Mike Mettler  |  Feb 13, 2020  |  0 comments
Mike Mettler sits down with Dave Clark, the innovative drummer and savvy businessman who helmed The Dave Clark Five, the one band that most consistently gave The Beatles a run for their money on the pop charts during the heyday of The British Invasion in the 1960s.
Bob Ankosko  |  May 16, 2017  |  0 comments
You may not have heard of Bruno Putzeys but if you’re an audiophile and have purchased a high-performance power amplifier in the recent past, you might know his work. Putzey’s ground-breaking NCore Class D amplifier module, created under the aegis of Netherlands-based Hypex Electronics, is used in amplifiers from ATI, Marantz, Jeff Rowland, and Bel Canto, to name a few. That Morris Kessler, founder of ATI and long-time champion of Class AB amplification, chose NCore for his new AT527NC and AT524NC amplifiers, is telling. Both models received Sound & Vision’s Top Pick designation, earning five stars in the Performance category, suggesting designs that are a far cry from Class D devices of just a few years ago. We tracked down Putzeys, now CTO at Kii Audio, to learn more about the new Class D and the apparent revolution he has started.
Bob Ankosko  |  May 13, 2021  |  1 comments
Since CEDIA sold the rights to the annual CEDIA Expo trade show a few years ago, the organization has been busy honing and expanding the world-class educational programs it produces for professional integrators who design and install A/V entertainment and smart-home systems. The Indiana-based association also plays a key role in developing industry standards with the Consumer Technology Association (CTA). We recently caught up with Walt Zerbe, CEDIA’s senior director of technology and standards, to learn why industry standards and recommended practices are important and what they mean for enthusiasts.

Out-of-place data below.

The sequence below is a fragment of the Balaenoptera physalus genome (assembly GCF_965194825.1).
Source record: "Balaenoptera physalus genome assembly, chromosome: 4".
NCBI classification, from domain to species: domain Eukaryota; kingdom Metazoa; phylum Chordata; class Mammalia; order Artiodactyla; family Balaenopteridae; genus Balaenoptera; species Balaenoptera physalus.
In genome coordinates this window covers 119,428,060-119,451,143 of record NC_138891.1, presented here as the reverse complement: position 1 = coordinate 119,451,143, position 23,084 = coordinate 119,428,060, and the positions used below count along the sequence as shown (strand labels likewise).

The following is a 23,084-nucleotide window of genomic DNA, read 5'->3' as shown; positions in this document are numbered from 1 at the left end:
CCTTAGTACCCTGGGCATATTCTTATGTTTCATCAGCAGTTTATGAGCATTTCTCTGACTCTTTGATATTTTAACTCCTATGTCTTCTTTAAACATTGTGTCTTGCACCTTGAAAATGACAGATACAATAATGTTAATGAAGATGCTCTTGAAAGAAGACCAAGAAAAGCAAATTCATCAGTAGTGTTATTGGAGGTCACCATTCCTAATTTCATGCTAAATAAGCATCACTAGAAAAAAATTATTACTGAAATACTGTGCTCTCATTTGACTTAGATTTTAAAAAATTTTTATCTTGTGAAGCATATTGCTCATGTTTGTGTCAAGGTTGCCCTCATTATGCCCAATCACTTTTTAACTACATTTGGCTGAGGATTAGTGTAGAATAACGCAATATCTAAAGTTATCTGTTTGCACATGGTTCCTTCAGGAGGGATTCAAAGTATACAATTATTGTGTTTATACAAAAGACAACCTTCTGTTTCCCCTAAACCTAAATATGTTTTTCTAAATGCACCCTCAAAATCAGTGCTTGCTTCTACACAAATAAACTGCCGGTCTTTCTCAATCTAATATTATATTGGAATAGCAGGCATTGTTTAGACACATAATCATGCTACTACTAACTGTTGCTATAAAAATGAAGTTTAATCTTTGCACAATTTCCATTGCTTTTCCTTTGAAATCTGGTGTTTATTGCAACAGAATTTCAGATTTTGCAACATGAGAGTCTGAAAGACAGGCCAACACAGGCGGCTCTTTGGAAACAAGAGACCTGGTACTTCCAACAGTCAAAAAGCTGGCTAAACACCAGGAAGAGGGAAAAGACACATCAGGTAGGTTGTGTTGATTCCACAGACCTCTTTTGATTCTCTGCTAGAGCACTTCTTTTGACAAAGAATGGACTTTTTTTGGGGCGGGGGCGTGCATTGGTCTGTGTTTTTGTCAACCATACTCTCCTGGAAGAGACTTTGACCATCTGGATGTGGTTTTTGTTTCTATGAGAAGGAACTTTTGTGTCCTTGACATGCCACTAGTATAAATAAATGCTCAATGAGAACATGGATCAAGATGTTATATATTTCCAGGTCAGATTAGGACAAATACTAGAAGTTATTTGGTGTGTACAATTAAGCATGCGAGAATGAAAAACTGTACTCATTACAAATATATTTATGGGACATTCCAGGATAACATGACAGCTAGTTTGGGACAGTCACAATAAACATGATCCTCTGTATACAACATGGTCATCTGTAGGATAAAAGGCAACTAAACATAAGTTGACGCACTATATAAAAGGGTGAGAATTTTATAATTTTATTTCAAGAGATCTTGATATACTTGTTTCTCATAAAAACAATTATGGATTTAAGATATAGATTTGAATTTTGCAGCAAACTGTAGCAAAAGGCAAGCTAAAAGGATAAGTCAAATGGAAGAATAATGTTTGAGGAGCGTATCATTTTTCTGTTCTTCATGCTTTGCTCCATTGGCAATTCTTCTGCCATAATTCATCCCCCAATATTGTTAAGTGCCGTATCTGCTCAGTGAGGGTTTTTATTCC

Mike Mettler  |  Sep 21, 2016  |  1 comments
Charlie Daniels is an American treasure. Still going strong on the cusp of his 80th birthday, the man best known for fiddle-driven story songs like “The Devil Went Down to Georgia,” “In America,” and “The Legend of Wooley Swamp” has just released a long-gestating passion project, Night Hawk (CDC Records), which covers all different shades of the authentic cowboy lifestyle. “It was a long time in the making,” Daniels recounts. “Night Hawk is an album I’d always intended to make for many, many years, so I had been collecting songs for it for a long time. I wanted it to be an album with songs about the working cowboy, because that culture still exists.” I got on the line with Daniels, 79, to discuss the changes in recording technology over the years, the art of storytelling, and the many ways his band transforms other people’s material into Charlie Daniels Band (CDB) songs. With Night Hawk, the Long Haired Country Boy finally comes full circle.
Mike Mettler  |  Jun 22, 2016  |  0 comments